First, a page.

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J Thromb Haemost. 2006 Jan;4(1):60-7.

Thrombin generation in vascular tissue.

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Division of Cardiology, Hematology and Cardiothoracic Surgery and Carolina Cardiovascular Biology Center, University of North Carolina, Chapel Hill, NC 27599-7075, USA.



Classically, it is thought that the vast majority of thrombin is generated on the surface of platelets, however, thrombotic events occur in patients despite treatment with potent antiplatelet agents.


In freshly harvested left internal mammary artery (IMA) sections, addition of CaCl2 and platelet-poor plasma (PPP) were sufficient to stimulate a profound burst of thrombin and this effect was inhibited by antitissue factor antibodies. Ultracentrifugation of PPP to remove platelet microparticles had no effect on thrombin generation. Both the extrinsic and factor VIII-dependent pathways were necessary for IMA-supported thrombin generation as PPP derived from individuals deficient in factors V, VII, VIII or X did not support thrombin production. Small amounts of thrombin were generated utilizing factor IX (FIX)-deficient plasma, however, thrombin was not generated by aorta from FIX-deficient mice when FIX-deficient plasma was used. The addition of non-lipidated tissue factor (0.6 pM) and CaCl2 to actively proliferating cultured human aortic smooth muscle cells (SMC) resulted in a pronounced burst of thrombin generation occurring between 3 and 15 min after treatment. In the absence of tissue factor, thrombin was generated but at a slower rate and with a peak value 26% of that observed in the presence of tissue factor.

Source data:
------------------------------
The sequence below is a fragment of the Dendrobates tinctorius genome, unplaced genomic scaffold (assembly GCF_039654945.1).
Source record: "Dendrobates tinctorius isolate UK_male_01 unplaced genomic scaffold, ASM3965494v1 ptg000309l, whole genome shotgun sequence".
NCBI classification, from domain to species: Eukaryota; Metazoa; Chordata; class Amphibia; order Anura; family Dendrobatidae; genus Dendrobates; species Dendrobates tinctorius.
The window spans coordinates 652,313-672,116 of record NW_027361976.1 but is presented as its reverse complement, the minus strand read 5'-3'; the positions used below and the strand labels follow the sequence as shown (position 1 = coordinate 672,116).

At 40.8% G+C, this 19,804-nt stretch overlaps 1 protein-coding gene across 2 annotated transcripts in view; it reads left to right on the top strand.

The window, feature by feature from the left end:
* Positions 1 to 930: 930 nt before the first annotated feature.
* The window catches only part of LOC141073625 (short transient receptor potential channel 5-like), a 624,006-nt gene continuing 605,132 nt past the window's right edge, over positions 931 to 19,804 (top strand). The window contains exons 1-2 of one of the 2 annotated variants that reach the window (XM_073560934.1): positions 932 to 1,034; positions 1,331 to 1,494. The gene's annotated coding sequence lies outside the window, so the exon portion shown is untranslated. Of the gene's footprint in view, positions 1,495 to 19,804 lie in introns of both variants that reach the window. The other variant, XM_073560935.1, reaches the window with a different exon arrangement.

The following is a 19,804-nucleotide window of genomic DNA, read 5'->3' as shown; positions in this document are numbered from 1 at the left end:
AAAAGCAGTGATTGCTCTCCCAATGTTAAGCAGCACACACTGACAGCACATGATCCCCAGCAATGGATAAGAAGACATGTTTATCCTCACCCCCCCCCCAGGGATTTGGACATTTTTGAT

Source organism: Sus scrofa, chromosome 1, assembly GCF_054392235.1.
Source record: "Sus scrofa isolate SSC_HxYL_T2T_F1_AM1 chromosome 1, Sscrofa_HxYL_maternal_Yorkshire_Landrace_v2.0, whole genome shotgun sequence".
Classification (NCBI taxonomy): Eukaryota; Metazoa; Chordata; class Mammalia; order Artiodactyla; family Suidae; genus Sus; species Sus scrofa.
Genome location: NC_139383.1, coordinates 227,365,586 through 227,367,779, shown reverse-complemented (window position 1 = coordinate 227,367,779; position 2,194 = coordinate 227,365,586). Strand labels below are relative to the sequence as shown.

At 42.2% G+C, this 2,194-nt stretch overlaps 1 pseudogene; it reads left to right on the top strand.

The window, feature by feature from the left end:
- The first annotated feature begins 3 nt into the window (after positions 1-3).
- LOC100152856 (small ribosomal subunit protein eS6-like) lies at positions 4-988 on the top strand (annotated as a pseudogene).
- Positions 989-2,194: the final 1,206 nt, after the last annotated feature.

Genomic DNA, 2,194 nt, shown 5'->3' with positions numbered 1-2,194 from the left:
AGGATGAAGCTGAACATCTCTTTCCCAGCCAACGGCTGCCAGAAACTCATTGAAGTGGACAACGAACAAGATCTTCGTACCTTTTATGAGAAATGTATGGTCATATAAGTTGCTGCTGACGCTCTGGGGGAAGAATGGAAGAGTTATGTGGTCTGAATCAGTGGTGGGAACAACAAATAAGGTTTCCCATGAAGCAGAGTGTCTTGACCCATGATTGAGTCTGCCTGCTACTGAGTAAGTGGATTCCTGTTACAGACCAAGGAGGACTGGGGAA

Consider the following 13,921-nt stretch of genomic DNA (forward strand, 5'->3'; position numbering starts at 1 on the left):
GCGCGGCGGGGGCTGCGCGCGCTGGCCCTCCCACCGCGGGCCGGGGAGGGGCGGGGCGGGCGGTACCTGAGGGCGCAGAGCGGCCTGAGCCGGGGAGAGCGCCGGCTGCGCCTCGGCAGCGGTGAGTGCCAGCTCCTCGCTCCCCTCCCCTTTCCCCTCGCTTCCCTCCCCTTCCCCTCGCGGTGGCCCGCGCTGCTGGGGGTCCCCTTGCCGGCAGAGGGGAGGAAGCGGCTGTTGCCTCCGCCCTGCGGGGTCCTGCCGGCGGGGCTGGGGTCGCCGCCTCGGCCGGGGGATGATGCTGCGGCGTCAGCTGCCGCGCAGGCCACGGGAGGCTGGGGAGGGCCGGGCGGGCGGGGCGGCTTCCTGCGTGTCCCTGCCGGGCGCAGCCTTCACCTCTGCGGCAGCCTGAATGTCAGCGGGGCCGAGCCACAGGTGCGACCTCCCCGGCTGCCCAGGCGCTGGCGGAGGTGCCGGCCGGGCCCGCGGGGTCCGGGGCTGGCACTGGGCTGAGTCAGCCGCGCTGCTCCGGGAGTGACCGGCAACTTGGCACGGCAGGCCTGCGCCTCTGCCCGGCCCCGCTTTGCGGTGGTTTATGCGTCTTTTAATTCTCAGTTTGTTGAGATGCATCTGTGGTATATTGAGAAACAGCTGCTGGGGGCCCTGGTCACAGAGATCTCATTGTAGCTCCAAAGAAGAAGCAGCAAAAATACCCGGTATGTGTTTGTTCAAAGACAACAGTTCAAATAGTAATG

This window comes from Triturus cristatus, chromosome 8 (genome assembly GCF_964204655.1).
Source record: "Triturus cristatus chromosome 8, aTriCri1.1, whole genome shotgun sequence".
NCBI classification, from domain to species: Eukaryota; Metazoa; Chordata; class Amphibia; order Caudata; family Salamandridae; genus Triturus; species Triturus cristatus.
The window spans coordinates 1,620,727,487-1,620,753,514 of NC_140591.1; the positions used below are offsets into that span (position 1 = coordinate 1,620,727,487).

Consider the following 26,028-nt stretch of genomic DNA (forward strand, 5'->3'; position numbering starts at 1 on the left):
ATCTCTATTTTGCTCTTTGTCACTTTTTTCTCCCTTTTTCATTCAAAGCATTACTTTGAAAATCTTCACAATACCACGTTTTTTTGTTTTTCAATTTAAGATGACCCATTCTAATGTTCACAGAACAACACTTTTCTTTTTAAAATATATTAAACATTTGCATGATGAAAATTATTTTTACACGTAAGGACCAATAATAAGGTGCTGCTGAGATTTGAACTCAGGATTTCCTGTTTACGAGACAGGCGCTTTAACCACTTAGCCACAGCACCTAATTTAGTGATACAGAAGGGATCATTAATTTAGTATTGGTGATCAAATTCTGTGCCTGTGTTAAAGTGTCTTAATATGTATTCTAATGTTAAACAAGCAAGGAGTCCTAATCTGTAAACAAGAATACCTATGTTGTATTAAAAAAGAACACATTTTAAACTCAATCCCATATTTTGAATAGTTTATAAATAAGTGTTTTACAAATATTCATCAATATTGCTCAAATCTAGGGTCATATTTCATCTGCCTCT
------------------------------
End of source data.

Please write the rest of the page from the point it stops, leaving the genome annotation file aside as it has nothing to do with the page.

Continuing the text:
Significant thrombin generation can occur on vascular tissue in the absence of platelets or platelet microparticles and on the surface of non-apoptotic SMC.

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